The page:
“Marie was my mentor. She understood complex issues and how to negotiate through them. When she spoke she was taken very seriously at all levels,” said Lopez.
The years Smallface-Marule ran the WCIP out of the Lethbridge office were interesting ones for Tsuaki and her sisters.
“People were coming and going. I learned to yoik (yodel sing) from a Sami woman who lived with us. We took in Niillas Somby, a Sami political rights activist and film director who fled his country.” Somby lost a hand trying to blow up a bridge to stop hydro power plant development on a river in his homeland.
In 1992, Smallface-Marule became the president of Red Crow College where she would stay until retiring last year. She guided the institution toward its 1995 opening as the first tribally-controlled community college in Canada, and created the Kanai Studies Department based on Blackfoot Ways of Knowing.
“One of Marie’s visions was to decolonize by understanding how we were colonized in the first place,” said former Kanai Studies Director Narcisse Blood.
“She saw the resulting neo-colonial state we are left in as so unhealthy for our community. One way to deal with this is to take control of our own education and teach relevant knowledge. †Kainai Studies celebrated our extensive and deep way of knowing that sustained us for thousands of years. It’s a wonderful way of healing from the trauma we endured through being colonized.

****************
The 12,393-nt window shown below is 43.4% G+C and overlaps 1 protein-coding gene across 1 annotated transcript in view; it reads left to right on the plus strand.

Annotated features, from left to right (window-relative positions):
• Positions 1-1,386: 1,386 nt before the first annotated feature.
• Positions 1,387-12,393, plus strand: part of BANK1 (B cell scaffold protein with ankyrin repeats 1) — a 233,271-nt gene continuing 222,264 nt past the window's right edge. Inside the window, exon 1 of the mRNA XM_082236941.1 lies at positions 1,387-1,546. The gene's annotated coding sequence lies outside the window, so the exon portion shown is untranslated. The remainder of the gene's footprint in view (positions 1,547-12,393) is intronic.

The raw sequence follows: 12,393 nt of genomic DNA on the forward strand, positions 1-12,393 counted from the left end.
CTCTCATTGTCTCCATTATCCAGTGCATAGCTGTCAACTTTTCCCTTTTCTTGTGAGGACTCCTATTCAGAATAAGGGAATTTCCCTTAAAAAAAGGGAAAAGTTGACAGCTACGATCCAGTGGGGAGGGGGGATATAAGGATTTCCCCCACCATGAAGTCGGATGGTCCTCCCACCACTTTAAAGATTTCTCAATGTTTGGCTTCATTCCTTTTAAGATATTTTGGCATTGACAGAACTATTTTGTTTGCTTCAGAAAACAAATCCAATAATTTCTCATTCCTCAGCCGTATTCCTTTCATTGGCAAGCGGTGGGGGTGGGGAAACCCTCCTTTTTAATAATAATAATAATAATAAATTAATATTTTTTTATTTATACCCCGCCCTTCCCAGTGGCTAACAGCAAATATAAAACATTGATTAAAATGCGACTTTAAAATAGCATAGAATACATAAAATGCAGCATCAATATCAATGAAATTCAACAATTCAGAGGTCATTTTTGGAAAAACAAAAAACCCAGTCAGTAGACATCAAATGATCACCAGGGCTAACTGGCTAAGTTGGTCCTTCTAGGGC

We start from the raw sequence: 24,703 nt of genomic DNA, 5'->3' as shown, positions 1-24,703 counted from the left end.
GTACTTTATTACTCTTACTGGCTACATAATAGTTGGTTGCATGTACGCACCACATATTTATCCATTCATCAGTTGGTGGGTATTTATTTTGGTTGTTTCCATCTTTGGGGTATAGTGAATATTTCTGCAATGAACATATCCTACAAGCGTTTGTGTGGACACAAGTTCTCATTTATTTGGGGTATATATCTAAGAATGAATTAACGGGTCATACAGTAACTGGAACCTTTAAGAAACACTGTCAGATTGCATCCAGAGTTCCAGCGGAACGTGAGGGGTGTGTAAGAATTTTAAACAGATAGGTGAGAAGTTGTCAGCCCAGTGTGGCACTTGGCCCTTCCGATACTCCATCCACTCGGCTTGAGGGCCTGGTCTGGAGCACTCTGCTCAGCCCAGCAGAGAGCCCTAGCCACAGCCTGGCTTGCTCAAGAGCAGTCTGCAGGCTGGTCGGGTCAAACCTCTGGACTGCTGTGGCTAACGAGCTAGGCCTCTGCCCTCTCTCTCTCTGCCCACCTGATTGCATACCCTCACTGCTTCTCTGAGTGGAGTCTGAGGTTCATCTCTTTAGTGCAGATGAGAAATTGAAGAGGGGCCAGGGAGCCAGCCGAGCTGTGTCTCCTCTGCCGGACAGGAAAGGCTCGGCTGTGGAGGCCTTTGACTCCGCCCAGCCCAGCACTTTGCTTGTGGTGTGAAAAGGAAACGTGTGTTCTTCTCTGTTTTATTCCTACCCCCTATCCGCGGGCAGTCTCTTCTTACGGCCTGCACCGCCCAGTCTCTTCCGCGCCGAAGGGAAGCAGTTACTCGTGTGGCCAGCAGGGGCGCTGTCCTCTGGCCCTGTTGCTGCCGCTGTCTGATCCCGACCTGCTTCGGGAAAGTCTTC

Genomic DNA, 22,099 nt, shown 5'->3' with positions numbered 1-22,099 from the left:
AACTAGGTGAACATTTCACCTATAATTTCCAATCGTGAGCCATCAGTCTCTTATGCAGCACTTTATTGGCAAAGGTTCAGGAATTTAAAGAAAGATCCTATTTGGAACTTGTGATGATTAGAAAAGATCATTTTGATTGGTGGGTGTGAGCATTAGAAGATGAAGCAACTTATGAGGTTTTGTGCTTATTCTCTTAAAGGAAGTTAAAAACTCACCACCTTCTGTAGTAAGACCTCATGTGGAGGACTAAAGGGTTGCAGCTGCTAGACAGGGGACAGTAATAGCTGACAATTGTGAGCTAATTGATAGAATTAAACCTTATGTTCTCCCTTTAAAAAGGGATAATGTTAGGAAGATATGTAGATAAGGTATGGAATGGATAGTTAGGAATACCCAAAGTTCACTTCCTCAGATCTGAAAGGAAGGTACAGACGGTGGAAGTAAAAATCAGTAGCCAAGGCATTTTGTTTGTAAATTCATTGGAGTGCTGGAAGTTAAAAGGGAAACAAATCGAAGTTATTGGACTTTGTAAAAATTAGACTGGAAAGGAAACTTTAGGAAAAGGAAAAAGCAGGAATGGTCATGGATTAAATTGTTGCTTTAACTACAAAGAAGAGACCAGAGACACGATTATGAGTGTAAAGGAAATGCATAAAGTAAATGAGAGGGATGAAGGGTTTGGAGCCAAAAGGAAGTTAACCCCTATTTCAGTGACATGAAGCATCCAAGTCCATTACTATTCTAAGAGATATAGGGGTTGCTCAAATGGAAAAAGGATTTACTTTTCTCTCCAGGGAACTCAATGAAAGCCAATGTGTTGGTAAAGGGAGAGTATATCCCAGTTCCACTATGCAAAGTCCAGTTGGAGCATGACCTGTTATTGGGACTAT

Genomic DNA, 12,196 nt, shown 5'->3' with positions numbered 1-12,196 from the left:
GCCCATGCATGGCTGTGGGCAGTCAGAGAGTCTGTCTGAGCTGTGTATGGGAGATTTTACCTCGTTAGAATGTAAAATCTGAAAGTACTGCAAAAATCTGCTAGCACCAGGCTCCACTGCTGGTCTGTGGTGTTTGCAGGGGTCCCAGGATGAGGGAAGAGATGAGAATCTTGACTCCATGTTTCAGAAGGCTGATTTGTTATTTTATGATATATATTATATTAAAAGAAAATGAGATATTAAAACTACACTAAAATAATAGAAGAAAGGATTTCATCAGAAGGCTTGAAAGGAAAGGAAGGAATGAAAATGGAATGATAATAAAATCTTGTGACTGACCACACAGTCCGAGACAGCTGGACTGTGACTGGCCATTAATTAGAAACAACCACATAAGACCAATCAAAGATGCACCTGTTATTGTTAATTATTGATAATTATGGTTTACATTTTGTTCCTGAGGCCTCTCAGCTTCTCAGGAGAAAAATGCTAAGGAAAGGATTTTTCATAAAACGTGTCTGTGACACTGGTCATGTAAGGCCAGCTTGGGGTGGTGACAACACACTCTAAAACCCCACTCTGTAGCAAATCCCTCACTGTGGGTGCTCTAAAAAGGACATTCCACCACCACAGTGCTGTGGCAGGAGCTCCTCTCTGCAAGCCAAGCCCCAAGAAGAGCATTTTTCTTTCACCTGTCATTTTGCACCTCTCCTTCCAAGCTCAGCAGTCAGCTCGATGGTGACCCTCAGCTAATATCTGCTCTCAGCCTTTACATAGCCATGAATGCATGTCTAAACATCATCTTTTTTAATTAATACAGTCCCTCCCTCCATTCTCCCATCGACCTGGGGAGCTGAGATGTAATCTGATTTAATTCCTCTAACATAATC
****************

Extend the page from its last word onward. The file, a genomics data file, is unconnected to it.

“Her message wasn’t difficult. She was saying there is nothing wrong with our ways. In Blackfoot, we have a saying ‘let’s go back on the trail’ to see how and why our ancestors, who knew the land and the animals intrinsically, approached life. Marie listened to that saying.”
In her WCIP work, Smallface-Marule saw the effects of greed as wealth was siphoned from Indigenous territories, reminders of the consequences of ignoring the knowledge that was already here before the newcomers came.
“She told me not to borrow from them, or I would become a poor imitation of them,” Blood told Windspeaker.
“My mom’s fight was to validate Blackfoot knowledge and encourage mainstream institutions to accept Kainai Studies as accredited courses,” Tsuaki noted.
In an address made during Red Crow College’s 25th anniversary in 2011, Smallface-Marule sounded confident in her goal of “linking First Nations’ knowledge and culture to other programs such as nursing, agriculture and science to make it part of people’s lives in more conscious and academic ways.”
“She was very serious about the work she was doing in education. She didn’t suffer any fools and that gave her a stern countenance,” said Tsuaki. “My aunt said people would ask her to intercede for them because they were intimidated, but my mom was compassionate and loving. She adopted my sister Debbie out of a bad situation, and was good friends with my father, even though they were divorced.”
Smallface-Marule died of a sudden heart attack on Dec. 31 at the age of 70. Former husband Jacob Marule, daughters Tsuaki Marule, Debbie Minyard, and Refilwe Marule McLean, and grandchildren Logan, London, Jack and Mady, survive her.